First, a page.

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, Barel Karsan (392 clicks)
Long only, deep value, contrarian
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Usually, a company's stock price changes by more than its business value. This is evident by the price volatility that allows value investors like Warren Buffett to buy low and sell high (or in his case, hold forever). But occasionally, a company's intrinsic value does change drastically over a relatively short period. Vicon (NYSEMKT:VII) provides such an example.

Vicon was first brought up on this site about 5 quarters ago as a company that traded at a discount to its net current assets. At the time, it was breaking even, and had current assets of $36 million along with land and buildings booked at another $6 million, against liabilities of $9 million. It traded for just $23 million.

Unfortunately, over the course of just over a year, this seeming margin of safety was completely erased. The company's book value has fallen from $33 million to just $23 million over a relatively short period (for value investors, that is...For traders this represents an eternity).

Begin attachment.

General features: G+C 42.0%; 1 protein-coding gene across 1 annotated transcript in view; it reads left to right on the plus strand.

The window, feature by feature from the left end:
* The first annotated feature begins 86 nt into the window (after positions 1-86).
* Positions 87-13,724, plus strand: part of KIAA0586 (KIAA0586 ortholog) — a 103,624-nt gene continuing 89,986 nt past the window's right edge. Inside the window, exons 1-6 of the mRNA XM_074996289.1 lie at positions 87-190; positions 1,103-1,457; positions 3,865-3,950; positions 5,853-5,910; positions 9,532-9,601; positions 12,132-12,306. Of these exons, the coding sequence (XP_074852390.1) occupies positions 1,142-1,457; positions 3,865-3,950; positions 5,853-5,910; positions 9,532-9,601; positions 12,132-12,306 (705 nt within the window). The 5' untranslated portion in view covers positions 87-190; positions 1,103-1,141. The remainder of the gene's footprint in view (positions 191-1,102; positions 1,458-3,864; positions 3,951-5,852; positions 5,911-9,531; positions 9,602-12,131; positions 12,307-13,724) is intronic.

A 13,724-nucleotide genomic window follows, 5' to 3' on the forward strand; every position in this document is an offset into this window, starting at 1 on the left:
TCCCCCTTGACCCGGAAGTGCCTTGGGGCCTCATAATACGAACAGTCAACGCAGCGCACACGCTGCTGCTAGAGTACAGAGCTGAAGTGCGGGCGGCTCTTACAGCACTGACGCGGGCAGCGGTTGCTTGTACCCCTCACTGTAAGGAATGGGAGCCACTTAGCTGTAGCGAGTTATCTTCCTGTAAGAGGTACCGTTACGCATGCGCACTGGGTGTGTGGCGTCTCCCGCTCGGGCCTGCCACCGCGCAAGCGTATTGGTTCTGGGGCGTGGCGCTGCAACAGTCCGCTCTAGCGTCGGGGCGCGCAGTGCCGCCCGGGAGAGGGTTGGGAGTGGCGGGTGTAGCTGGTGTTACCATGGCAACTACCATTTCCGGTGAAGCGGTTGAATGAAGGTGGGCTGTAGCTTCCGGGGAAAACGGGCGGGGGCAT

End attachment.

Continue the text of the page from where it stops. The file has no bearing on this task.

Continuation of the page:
A number of things went wrong, a great deal of which can likely be blamed on poor decisions by the company's managers. First, while industry conditions were weak (orders have fallen off considerably since the recession), the company has made little effort to curtail costs. R&D and SG&A spend have either trended up or remained flat despite depressed revenue levels. As a result, Vicon has lost an average of more than a million dollars for each of the last three quarters. For a large company, this is a drop in the bucket; for Vicon's current market cap, however, $1 million represents 7% of book value!

Vicon also paid $5 million last quarter to settle a long-running lawsuit. At the time Vicon was originally brought up, the latest decision by the US Patent Office had been to issue a "Final Rejection" of the claims brought against Vicon. A few months later, however, the plaintiffs won an appeal and the case was reopened. This settlement represents 25% of the company's book value!

Accordingly, Vicon becomes the newest member of this site's Value Fail page, where it is hoped investors (including myself) can learn from past mistakes, with these caveats in mind.

But despite the value destruction this company underwent, value investors did not get burned badly. All that was eroded here was the margin of safety. As such, investors were able to exit this investment with minimal losses even after the company announced that it had agreed to pay out the $5 million settlement. The margin of safety saves the day yet again.

Disclosure: No position

Source: Vicon's Value Destruction